Combined therapy of plasmapheresis and IVIG for the treatment of alloimmunisation in pregnancy has been applied in three studies with a total of 16 women.[24, 25] In the most recent of these studies, Ruma et al.[25] presented a series of nine women with a history of previously affected pregnancies with fetal hydrops, anaemia or fetal demise before 24 weeks of gestation. Four of the nine pregnancies had Kell immunisation. Plasmapheresis was given every other day, starting after the 12th week of gestation. After the third plasmapheresis, IVIG was administered. All infants survived, maternal antibody titres were significantly reduced after plasmapheresis and remained decreased during IVIG therapy.

In addition to evaluation of the relation between gestational age and IUT outcome, we again found a strong association of the presence of hydrops and adverse outcome.[8] This predictor appeared to be of greatest influence on perinatal loss, relatively reducing the importance of gestational age.

As almost half of fetuses in the early IUT group suffered from hydrops, we expected and found a lower haemoglobin level in this group. Remarkably, when correcting haemoglobin for gestational age by calculating Z scores, differences between both groups were no longer significant. This substantiates the concept that tissue oxygenation depends more closely on the number of circulating red cells then on deviation of the haemoglobin level from the mean for gestational age. Since short-term and long-term outcome after IUTs appear to be better in nonhydropic fetuses, clinicians should try to prevent hydrops in fetuses at risk for fetal anaemia by frequent monitoring and starting treatment early.[8, 26]


  1. Top of page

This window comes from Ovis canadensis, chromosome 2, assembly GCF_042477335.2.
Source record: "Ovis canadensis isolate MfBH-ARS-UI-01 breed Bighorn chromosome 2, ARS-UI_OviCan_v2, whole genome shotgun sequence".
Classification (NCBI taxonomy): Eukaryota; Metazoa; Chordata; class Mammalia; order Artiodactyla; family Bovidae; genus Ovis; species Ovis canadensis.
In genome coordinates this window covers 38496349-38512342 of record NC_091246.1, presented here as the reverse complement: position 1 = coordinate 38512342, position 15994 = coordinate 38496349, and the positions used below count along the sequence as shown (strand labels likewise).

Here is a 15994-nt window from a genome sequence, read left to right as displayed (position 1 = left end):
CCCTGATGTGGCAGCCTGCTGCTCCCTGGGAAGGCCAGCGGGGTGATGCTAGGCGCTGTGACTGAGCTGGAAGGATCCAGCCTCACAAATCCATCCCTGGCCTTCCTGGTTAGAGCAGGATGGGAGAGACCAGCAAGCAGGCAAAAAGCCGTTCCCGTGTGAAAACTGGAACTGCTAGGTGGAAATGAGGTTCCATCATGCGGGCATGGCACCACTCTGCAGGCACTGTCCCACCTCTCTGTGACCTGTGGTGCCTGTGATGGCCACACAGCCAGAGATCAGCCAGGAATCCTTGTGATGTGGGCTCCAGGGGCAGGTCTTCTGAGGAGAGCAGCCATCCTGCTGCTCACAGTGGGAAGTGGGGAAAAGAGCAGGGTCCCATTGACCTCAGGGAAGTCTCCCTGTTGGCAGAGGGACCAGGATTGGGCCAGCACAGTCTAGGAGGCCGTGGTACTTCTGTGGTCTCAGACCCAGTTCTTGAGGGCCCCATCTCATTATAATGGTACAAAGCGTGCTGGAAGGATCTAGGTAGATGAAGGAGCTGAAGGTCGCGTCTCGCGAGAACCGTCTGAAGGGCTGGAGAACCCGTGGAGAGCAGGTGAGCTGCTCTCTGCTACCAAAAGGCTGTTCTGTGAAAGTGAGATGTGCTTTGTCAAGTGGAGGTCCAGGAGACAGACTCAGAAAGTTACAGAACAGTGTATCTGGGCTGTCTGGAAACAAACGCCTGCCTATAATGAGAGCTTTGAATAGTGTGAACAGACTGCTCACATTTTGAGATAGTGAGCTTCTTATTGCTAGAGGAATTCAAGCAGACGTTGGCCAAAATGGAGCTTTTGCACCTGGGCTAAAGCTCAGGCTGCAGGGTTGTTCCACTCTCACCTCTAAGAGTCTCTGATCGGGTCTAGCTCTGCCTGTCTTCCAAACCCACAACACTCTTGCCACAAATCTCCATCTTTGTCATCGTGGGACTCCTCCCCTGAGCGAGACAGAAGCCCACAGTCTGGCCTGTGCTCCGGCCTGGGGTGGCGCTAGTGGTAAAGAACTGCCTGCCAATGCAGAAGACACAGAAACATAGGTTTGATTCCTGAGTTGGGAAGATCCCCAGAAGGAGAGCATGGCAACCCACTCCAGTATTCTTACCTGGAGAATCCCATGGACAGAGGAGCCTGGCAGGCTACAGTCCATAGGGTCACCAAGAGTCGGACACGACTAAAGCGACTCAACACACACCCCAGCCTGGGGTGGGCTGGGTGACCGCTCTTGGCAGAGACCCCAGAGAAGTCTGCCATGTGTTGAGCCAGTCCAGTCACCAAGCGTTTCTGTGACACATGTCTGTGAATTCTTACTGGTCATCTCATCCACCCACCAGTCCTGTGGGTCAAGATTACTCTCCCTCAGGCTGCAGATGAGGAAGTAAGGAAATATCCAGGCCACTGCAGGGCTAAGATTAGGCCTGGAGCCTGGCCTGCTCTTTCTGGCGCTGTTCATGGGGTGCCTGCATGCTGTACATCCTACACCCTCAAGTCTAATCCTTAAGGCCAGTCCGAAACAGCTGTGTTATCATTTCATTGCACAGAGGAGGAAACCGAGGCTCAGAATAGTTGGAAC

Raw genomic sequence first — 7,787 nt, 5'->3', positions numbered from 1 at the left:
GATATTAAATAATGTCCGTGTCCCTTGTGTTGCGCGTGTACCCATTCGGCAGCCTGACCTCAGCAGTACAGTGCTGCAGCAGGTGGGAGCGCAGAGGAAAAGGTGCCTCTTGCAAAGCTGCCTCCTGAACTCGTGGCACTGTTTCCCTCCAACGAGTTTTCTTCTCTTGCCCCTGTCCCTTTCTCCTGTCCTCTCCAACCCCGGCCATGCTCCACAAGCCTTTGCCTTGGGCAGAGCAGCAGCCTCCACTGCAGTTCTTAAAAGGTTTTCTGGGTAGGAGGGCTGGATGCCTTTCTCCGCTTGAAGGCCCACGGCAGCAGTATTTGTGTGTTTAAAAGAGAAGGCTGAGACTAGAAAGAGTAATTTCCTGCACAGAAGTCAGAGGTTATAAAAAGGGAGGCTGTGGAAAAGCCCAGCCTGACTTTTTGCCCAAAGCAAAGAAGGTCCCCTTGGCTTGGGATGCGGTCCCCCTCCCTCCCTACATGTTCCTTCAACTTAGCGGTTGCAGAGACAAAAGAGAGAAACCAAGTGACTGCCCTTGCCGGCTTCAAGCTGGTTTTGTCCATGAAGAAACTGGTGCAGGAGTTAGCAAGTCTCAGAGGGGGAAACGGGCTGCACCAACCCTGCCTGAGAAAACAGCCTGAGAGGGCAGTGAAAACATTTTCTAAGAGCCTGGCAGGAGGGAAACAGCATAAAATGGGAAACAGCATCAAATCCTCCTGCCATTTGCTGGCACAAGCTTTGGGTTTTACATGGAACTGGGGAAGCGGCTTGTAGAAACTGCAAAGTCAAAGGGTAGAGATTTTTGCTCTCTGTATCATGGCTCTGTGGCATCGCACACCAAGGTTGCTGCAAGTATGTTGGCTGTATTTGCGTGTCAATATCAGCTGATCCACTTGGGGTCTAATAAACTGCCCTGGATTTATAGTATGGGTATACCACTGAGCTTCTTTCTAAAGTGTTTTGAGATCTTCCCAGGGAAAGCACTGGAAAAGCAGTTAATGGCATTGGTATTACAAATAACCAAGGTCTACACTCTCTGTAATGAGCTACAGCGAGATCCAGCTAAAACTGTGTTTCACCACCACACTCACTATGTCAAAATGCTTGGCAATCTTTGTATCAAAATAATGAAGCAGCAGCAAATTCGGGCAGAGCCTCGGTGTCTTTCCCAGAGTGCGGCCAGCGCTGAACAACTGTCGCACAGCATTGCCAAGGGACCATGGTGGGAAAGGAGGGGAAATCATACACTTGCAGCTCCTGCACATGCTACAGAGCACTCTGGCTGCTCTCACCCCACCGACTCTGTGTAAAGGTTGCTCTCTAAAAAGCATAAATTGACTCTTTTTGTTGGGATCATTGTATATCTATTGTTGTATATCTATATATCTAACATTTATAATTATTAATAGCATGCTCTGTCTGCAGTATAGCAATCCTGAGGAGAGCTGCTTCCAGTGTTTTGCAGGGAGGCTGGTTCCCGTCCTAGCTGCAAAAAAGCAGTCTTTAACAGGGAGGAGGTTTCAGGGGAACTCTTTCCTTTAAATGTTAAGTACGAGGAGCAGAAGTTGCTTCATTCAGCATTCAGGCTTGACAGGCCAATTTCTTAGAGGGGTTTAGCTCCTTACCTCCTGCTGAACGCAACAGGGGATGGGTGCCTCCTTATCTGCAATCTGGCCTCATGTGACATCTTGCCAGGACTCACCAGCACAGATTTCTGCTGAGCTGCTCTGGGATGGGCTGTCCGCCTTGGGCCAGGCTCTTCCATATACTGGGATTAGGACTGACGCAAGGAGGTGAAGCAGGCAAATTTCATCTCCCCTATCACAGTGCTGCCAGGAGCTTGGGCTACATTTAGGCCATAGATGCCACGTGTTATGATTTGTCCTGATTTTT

2. Abstract
  3. Introduction
  4. Methods
  5. Results
  6. Discussion
  7. Conclusions
  8. References

Intrauterine transfusions indicated before 20 weeks of gestation still pose a great challenge to clinicians. Although technical aspects inherent to gaining intravascular access in a very small fetus may to some extent influence outcome, we found the strongest association of perinatal loss after IUT to be with the severity of haemolytic disease, i.e. presence of hydrops. We suggest that the emphasis for improving outcome in early severe red cell alloimmunisation should be on referral to specialised centres for the timely detection and treatment of fetal anaemia. Whether in addition alternative treatment options, such as IVIG to prevent or delay the development of early onset haemolytic disease, have additional value can only be assessed by well-designed, adequately powered international multicentre collaborative studies.

Disclosure of interests

No competing interests were declared.

Contribution to authorship

ILK, DO and ITML contributed on the conception and design of the study. ITML collected and analysed the data. EZ and ITML performed the statistical analysis. ILK and ITML wrote the first draft of the paper, all authors commented on subsequent drafts. ILK, DO and ITML carried out the final approval of the version to be submitted.

Details of ethics approval

At our Department, general ethics approval has been obtained previously on retrospective and review studies on alloimmunised pregnancies including this study.


Not applicable.


  1. Top of page
  2. Abstract
  3. Introduction
  4. Methods
  5. Results
  6. Discussion
  7. Conclusions
  8. References
  • 1
    Rodeck CH, Kemp JR, Holman CA, Whitmore DN, Karnicki J, Austin MA. Direct intravascular fetal blood transfusion by fetoscopy in severe Rhesus isoimmunisation. Lancet 1981;1:6257.
  • 2
    Van Kamp IL, Klumper FJ, Oepkes D, Meerman RH, Scherjon SA, Vandenbussche FP, et al. Complications of intrauterine intravascular transfusion for fetal anemia due to maternal red-cell alloimmunization. Am J Obstet Gynecol 2005;192:1717.
  • 3
    Moise KJ Jr. Management of rhesus alloimmunization in pregnancy. Obstet Gynecol 2008;112:16476.
  • 4
    Tiblad E, Kublickas M, Ajne G, Bui TH, Ek S, Karlsson A, et al. Procedure-related complications and perinatal outcome after intrauterine transfusions in red cell alloimmunization in Stockholm. Fetal Diagn Ther 2011;30:26673.
  • 5
    Schumacher B, Moise KJ Jr. Fetal transfusion for red blood cell alloimmunization in pregnancy. Obstet Gynecol 1996;88:13750.
  • 6
    Yinon Y, Visser J, Kelly EN, Windrim R, Amsalem H, Seaward PG, et al. Early intrauterine transfusion in severe red blood cell alloimmunization. Ultrasound Obstet Gynecol 2010;36:6016.